A make-work job is a job that has less immediate financial or little benefit at all to the economy than the job costs to support. It may also have no benefit. Make-work jobs are similar to workfare, but are publicly offered on the job market and have otherwise normal employment requirements (workfare jobs, in contrast, may be handed out to a randomly selected applicant or have special requirements such as continuing to search for a non-workfare job).
Some consider make-work jobs to be harmful when they provide very little practical experience or training for future careers.
As a part of the New Deal, the Civil Works Administration (CWA) was in 1933 created as a stopgap measure to boost the economic relief provided by the Federal Emergency Relief Administration and Public Works Administration. At its peak, the CWA employed 4,230,000 people; however, President Roosevelt was wary of the specter of corruption and accusations of boondoggling, and shut the CWA down after less than a year. Economists like Milton Friedman considered the programs like the CCC and WPA as justified as a temporary response to an emergency. Friedman gave Roosevelt considerable credit for relieving immediate distress and restoring confidence.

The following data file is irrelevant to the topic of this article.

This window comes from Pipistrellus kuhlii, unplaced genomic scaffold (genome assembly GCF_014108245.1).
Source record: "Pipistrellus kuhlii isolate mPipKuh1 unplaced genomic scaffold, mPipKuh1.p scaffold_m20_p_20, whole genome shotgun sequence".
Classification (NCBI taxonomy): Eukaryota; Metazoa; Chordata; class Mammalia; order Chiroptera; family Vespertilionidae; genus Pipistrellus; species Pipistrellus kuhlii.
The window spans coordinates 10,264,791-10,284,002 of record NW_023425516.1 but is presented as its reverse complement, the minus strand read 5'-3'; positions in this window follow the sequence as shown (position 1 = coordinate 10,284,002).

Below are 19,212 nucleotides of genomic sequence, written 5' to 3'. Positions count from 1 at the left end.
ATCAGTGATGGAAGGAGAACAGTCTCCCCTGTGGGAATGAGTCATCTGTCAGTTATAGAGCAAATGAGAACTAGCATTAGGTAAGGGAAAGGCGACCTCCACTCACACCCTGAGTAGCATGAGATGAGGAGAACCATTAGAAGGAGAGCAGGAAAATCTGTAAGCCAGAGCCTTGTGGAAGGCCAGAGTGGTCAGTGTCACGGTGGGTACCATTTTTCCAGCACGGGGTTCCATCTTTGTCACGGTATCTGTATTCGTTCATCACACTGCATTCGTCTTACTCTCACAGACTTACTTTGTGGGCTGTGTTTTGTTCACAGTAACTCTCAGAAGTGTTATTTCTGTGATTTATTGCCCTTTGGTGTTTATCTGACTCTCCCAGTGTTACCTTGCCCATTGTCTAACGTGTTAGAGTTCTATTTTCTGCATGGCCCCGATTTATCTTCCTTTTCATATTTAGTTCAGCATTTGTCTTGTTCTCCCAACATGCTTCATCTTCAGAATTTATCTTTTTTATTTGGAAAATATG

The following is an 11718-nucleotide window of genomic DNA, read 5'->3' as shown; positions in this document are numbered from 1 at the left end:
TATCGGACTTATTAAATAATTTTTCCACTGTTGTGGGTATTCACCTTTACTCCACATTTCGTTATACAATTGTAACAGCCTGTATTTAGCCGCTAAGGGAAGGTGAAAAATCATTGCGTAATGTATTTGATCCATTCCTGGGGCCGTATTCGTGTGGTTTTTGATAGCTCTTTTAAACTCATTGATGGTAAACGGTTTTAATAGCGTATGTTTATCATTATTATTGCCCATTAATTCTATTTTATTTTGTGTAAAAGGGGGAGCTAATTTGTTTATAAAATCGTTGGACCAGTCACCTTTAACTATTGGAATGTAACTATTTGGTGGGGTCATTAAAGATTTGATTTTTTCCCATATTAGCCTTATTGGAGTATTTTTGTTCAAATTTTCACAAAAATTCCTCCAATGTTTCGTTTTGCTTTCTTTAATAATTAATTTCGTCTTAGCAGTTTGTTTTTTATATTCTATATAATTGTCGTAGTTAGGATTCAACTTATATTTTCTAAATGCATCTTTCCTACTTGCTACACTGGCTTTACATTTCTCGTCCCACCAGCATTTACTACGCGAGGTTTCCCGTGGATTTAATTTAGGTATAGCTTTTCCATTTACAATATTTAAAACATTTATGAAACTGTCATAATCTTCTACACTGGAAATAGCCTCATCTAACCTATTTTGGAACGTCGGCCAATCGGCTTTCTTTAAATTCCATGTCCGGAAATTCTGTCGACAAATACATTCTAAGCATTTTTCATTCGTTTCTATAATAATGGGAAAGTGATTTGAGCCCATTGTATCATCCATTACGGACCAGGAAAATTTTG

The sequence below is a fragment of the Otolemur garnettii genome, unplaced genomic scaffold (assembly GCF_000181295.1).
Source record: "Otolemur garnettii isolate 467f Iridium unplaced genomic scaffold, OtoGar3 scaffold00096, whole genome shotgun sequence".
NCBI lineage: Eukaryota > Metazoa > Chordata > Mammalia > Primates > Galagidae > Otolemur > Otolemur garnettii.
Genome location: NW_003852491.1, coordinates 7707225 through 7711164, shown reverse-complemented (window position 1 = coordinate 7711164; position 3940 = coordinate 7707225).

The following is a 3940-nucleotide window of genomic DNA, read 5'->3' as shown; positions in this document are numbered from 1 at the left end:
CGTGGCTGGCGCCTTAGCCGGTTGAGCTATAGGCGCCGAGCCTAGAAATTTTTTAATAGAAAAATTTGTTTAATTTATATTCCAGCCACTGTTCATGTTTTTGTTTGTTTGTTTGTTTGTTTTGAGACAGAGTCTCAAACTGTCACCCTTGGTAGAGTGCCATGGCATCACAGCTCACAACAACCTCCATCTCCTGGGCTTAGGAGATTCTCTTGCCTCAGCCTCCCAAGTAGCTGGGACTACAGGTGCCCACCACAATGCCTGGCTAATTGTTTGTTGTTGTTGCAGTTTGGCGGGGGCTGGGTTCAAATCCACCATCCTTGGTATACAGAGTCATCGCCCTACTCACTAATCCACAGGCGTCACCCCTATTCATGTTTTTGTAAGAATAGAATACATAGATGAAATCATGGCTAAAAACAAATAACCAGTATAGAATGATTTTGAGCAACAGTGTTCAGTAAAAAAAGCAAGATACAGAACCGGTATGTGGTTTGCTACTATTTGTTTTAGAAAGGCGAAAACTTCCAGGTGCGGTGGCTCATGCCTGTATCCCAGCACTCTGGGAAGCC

Make-work jobs have been introduced during periods of high unemployment to provide as substitutes for regular jobs. In many European countries, social welfare systems provide cash transfers to those who are unable to secure employment. These programs often require the recipient to undertake job training, internships, or job rotations. Make-work jobs can have the benefit of giving workers the chance of meeting new people and learning how to work with others. Such jobs can also instill necessary workplace skills and values such as the importance of punctuality and responsibility.
Many of the skills learned while doing make-work jobs help workers when applying for and doing regular jobs. Several make-work jobs that were created in Denmark in 2014 were gardening, cleaning up of beaches and sidewalks, reading to the elderly or disabled, washing toys at day care, working with local bike programs, and counting cars.
Attendants employed at full-serve gasoline stations in New Jersey and Oregon wherein drivers are not permitted to pump their own gas are often cited as examples of make-work jobs.